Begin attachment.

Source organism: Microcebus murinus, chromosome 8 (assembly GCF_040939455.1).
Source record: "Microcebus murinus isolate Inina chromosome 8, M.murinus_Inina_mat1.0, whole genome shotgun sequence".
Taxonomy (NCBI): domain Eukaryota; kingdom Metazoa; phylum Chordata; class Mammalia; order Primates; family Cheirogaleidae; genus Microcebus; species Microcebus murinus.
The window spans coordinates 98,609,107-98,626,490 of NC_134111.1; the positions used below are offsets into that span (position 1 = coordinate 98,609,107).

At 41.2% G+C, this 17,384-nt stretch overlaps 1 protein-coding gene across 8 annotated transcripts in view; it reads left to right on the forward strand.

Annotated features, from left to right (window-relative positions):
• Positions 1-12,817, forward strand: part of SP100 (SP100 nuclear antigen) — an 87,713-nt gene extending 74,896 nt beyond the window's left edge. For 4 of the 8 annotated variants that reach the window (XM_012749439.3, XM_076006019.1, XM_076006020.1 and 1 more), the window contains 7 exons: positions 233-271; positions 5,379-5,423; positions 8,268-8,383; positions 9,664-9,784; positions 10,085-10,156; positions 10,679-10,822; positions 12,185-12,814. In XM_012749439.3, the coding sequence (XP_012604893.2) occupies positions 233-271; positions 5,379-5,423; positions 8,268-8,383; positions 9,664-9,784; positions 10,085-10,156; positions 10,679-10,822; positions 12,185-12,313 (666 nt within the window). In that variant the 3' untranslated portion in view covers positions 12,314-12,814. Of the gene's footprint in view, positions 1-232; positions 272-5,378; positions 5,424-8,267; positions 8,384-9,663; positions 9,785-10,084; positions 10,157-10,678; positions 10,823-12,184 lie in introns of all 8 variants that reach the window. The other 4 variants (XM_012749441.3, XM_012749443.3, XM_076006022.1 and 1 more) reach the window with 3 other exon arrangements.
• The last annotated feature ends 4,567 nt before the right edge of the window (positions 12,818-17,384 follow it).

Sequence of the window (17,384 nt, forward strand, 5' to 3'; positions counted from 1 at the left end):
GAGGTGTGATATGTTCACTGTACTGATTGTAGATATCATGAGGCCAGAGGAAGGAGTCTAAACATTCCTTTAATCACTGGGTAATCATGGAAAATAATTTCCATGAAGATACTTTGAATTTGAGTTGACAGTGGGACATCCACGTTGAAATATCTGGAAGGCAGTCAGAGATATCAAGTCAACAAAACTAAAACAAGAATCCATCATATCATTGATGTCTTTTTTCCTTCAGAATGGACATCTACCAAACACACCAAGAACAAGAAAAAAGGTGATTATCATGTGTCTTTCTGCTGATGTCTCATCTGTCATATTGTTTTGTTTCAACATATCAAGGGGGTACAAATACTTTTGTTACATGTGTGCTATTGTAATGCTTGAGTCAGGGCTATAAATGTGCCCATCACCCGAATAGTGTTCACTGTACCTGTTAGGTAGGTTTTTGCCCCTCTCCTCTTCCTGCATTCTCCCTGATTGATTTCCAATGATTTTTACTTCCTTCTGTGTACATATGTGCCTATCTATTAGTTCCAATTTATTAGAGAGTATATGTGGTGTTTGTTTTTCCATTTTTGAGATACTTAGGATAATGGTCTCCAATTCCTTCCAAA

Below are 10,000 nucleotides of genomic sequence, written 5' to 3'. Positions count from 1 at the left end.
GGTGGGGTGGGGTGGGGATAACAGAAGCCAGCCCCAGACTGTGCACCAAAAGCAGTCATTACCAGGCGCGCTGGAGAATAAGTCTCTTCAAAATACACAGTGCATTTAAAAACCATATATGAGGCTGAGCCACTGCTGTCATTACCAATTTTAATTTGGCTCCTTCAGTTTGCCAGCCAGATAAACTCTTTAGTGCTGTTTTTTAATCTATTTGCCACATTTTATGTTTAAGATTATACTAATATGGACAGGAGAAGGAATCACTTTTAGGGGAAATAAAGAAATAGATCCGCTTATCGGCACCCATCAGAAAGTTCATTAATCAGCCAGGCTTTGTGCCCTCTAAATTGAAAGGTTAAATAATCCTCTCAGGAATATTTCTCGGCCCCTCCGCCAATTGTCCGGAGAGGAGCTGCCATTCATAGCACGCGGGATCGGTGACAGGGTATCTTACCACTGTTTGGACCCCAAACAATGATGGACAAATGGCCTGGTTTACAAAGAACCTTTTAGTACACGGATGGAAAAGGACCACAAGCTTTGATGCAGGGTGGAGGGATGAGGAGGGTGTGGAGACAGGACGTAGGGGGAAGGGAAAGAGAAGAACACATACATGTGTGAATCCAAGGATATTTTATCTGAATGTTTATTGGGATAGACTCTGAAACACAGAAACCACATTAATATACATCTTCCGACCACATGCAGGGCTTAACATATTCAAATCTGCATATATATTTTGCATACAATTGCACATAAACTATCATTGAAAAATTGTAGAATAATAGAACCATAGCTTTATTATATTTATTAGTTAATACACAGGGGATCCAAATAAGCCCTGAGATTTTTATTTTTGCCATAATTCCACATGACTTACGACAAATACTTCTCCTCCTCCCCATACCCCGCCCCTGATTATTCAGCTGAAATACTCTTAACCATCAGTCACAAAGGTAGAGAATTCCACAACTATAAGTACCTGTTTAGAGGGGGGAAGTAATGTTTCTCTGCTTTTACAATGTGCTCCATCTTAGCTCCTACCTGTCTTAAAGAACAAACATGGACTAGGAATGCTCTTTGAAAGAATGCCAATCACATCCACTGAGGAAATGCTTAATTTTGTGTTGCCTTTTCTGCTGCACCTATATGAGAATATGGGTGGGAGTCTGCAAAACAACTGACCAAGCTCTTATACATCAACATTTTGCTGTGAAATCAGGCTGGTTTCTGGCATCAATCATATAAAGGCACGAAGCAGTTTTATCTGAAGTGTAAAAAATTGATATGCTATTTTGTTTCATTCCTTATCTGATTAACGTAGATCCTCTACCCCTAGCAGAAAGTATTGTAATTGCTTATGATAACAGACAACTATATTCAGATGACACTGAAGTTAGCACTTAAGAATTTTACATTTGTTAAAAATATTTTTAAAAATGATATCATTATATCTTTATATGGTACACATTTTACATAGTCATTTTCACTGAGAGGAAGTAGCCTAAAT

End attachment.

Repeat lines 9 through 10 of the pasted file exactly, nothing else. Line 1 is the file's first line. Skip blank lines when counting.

Sequence of the window (17,384 nt, forward strand, 5' to 3'; positions counted from 1 at the left end):
GAGGTGTGATATGTTCACTGTACTGATTGTAGATATCATGAGGCCAGAGGAAGGAGTCTAAACATTCCTTTAATCACTGGGTAATCATGGAAAATAATTTCCATGAAGATACTTTGAATTTGAGTTGACAGTGGGACATCCACGTTGAAATATCTGGAAGGCAGTCAGAGATATCAAGTCAACAAAACTAAAACAAGAATCCATCATATCATTGATGTCTTTTTTCCTTCAGAATGGACATCTACCAAACACACCAAGAACAAGAAAAAAGGTGATTATCATGTGTCTTTCTGCTGATGTCTCATCTGTCATATTGTTTTGTTTCAACATATCAAGGGGGTACAAATACTTTTGTTACATGTGTGCTATTGTAATGCTTGAGTCAGGGCTATAAATGTGCCCATCACCCGAATAGTGTTCACTGTACCTGTTAGGTAGGTTTTTGCCCCTCTCCTCTTCCTGCATTCTCCCTGATTGATTTCCAATGATTTTTACTTCCTTCTGTGTACATATGTGCCTATCTATTAGTTCCAATTTATTAGAGAGTATATGTGGTGTTTGTTTTTCCATTTTTGAGATACTTAGGATAATGGTCTCCAATTCCTTCCAAA